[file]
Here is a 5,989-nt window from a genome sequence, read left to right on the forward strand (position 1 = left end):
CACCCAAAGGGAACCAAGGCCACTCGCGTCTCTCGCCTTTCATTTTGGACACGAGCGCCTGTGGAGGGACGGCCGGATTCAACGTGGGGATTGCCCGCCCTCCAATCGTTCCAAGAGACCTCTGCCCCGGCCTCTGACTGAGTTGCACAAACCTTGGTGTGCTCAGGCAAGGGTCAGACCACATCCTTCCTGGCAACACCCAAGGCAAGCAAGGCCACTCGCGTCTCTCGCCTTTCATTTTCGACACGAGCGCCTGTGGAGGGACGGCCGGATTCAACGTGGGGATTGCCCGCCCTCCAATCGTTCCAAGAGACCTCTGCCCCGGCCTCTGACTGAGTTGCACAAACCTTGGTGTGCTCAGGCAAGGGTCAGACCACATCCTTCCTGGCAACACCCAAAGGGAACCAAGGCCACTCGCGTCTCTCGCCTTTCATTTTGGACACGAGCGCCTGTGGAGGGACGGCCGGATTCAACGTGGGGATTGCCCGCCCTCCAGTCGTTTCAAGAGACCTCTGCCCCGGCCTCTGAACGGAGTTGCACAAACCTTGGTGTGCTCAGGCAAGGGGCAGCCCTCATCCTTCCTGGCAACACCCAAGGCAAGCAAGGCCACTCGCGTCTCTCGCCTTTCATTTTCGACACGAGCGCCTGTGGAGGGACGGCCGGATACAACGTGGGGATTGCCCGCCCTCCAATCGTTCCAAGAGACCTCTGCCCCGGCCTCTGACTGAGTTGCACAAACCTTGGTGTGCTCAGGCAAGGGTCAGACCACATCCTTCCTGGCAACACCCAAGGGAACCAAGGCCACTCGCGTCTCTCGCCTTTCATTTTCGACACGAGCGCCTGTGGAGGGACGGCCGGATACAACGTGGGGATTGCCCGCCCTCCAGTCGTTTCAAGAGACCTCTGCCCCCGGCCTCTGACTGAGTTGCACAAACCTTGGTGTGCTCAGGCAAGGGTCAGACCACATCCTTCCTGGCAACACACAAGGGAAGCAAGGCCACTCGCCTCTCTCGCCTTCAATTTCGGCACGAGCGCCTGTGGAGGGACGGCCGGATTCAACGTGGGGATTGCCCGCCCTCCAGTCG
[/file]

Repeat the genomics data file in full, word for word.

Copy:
Here is a 5,989-nt window from a genome sequence, read left to right on the forward strand (position 1 = left end):
CACCCAAAGGGAACCAAGGCCACTCGCGTCTCTCGCCTTTCATTTTGGACACGAGCGCCTGTGGAGGGACGGCCGGATTCAACGTGGGGATTGCCCGCCCTCCAATCGTTCCAAGAGACCTCTGCCCCGGCCTCTGACTGAGTTGCACAAACCTTGGTGTGCTCAGGCAAGGGTCAGACCACATCCTTCCTGGCAACACCCAAGGCAAGCAAGGCCACTCGCGTCTCTCGCCTTTCATTTTCGACACGAGCGCCTGTGGAGGGACGGCCGGATTCAACGTGGGGATTGCCCGCCCTCCAATCGTTCCAAGAGACCTCTGCCCCGGCCTCTGACTGAGTTGCACAAACCTTGGTGTGCTCAGGCAAGGGTCAGACCACATCCTTCCTGGCAACACCCAAAGGGAACCAAGGCCACTCGCGTCTCTCGCCTTTCATTTTGGACACGAGCGCCTGTGGAGGGACGGCCGGATTCAACGTGGGGATTGCCCGCCCTCCAGTCGTTTCAAGAGACCTCTGCCCCGGCCTCTGAACGGAGTTGCACAAACCTTGGTGTGCTCAGGCAAGGGGCAGCCCTCATCCTTCCTGGCAACACCCAAGGCAAGCAAGGCCACTCGCGTCTCTCGCCTTTCATTTTCGACACGAGCGCCTGTGGAGGGACGGCCGGATACAACGTGGGGATTGCCCGCCCTCCAATCGTTCCAAGAGACCTCTGCCCCGGCCTCTGACTGAGTTGCACAAACCTTGGTGTGCTCAGGCAAGGGTCAGACCACATCCTTCCTGGCAACACCCAAGGGAACCAAGGCCACTCGCGTCTCTCGCCTTTCATTTTCGACACGAGCGCCTGTGGAGGGACGGCCGGATACAACGTGGGGATTGCCCGCCCTCCAGTCGTTTCAAGAGACCTCTGCCCCCGGCCTCTGACTGAGTTGCACAAACCTTGGTGTGCTCAGGCAAGGGTCAGACCACATCCTTCCTGGCAACACACAAGGGAAGCAAGGCCACTCGCCTCTCTCGCCTTCAATTTCGGCACGAGCGCCTGTGGAGGGACGGCCGGATTCAACGTGGGGATTGCCCGCCCTCCAGTCG